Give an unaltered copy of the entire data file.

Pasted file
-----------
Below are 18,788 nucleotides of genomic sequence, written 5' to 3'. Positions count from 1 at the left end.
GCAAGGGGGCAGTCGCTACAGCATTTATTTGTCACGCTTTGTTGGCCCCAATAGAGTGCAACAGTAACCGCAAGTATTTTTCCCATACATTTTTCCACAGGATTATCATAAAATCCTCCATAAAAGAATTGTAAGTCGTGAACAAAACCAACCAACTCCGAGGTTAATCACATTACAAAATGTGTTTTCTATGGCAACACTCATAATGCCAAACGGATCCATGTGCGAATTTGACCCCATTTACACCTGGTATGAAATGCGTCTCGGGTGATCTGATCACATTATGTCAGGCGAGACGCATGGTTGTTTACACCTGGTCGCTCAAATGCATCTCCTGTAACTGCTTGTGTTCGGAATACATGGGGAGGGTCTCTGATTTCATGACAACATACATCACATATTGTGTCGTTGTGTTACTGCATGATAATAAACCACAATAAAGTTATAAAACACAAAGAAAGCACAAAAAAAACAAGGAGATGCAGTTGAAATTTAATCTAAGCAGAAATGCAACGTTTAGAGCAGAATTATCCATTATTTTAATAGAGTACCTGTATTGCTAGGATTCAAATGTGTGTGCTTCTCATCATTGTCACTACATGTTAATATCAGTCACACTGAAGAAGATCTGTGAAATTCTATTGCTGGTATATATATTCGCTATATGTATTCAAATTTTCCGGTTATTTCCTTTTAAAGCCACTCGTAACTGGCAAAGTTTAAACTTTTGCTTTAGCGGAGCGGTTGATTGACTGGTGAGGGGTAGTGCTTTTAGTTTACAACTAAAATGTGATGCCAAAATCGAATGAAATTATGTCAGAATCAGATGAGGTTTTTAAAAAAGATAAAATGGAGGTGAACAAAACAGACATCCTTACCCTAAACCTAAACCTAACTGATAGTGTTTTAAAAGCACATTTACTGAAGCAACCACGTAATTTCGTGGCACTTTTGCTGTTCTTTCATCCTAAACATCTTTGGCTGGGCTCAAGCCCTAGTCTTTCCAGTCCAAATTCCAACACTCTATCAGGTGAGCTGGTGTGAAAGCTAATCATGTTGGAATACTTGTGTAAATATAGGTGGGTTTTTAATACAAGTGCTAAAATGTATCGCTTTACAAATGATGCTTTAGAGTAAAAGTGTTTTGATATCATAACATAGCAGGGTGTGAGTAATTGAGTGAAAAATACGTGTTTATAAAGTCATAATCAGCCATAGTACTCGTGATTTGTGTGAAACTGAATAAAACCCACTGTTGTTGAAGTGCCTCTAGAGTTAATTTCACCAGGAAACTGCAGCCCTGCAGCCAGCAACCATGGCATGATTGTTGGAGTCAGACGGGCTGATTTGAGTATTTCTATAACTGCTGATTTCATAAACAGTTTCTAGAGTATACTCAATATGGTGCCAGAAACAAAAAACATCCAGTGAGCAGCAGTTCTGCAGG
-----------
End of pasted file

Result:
Below are 18,788 nucleotides of genomic sequence, written 5' to 3'. Positions count from 1 at the left end.
GCAAGGGGGCAGTCGCTACAGCATTTATTTGTCACGCTTTGTTGGCCCCAATAGAGTGCAACAGTAACCGCAAGTATTTTTCCCATACATTTTTCCACAGGATTATCATAAAATCCTCCATAAAAGAATTGTAAGTCGTGAACAAAACCAACCAACTCCGAGGTTAATCACATTACAAAATGTGTTTTCTATGGCAACACTCATAATGCCAAACGGATCCATGTGCGAATTTGACCCCATTTACACCTGGTATGAAATGCGTCTCGGGTGATCTGATCACATTATGTCAGGCGAGACGCATGGTTGTTTACACCTGGTCGCTCAAATGCATCTCCTGTAACTGCTTGTGTTCGGAATACATGGGGAGGGTCTCTGATTTCATGACAACATACATCACATATTGTGTCGTTGTGTTACTGCATGATAATAAACCACAATAAAGTTATAAAACACAAAGAAAGCACAAAAAAAACAAGGAGATGCAGTTGAAATTTAATCTAAGCAGAAATGCAACGTTTAGAGCAGAATTATCCATTATTTTAATAGAGTACCTGTATTGCTAGGATTCAAATGTGTGTGCTTCTCATCATTGTCACTACATGTTAATATCAGTCACACTGAAGAAGATCTGTGAAATTCTATTGCTGGTATATATATTCGCTATATGTATTCAAATTTTCCGGTTATTTCCTTTTAAAGCCACTCGTAACTGGCAAAGTTTAAACTTTTGCTTTAGCGGAGCGGTTGATTGACTGGTGAGGGGTAGTGCTTTTAGTTTACAACTAAAATGTGATGCCAAAATCGAATGAAATTATGTCAGAATCAGATGAGGTTTTTAAAAAAGATAAAATGGAGGTGAACAAAACAGACATCCTTACCCTAAACCTAAACCTAACTGATAGTGTTTTAAAAGCACATTTACTGAAGCAACCACGTAATTTCGTGGCACTTTTGCTGTTCTTTCATCCTAAACATCTTTGGCTGGGCTCAAGCCCTAGTCTTTCCAGTCCAAATTCCAACACTCTATCAGGTGAGCTGGTGTGAAAGCTAATCATGTTGGAATACTTGTGTAAATATAGGTGGGTTTTTAATACAAGTGCTAAAATGTATCGCTTTACAAATGATGCTTTAGAGTAAAAGTGTTTTGATATCATAACATAGCAGGGTGTGAGTAATTGAGTGAAAAATACGTGTTTATAAAGTCATAATCAGCCATAGTACTCGTGATTTGTGTGAAACTGAATAAAACCCACTGTTGTTGAAGTGCCTCTAGAGTTAATTTCACCAGGAAACTGCAGCCCTGCAGCCAGCAACCATGGCATGATTGTTGGAGTCAGACGGGCTGATTTGAGTATTTCTATAACTGCTGATTTCATAAACAGTTTCTAGAGTATACTCAATATGGTGCCAGAAACAAAAAACATCCAGTGAGCAGCAGTTCTGCAGG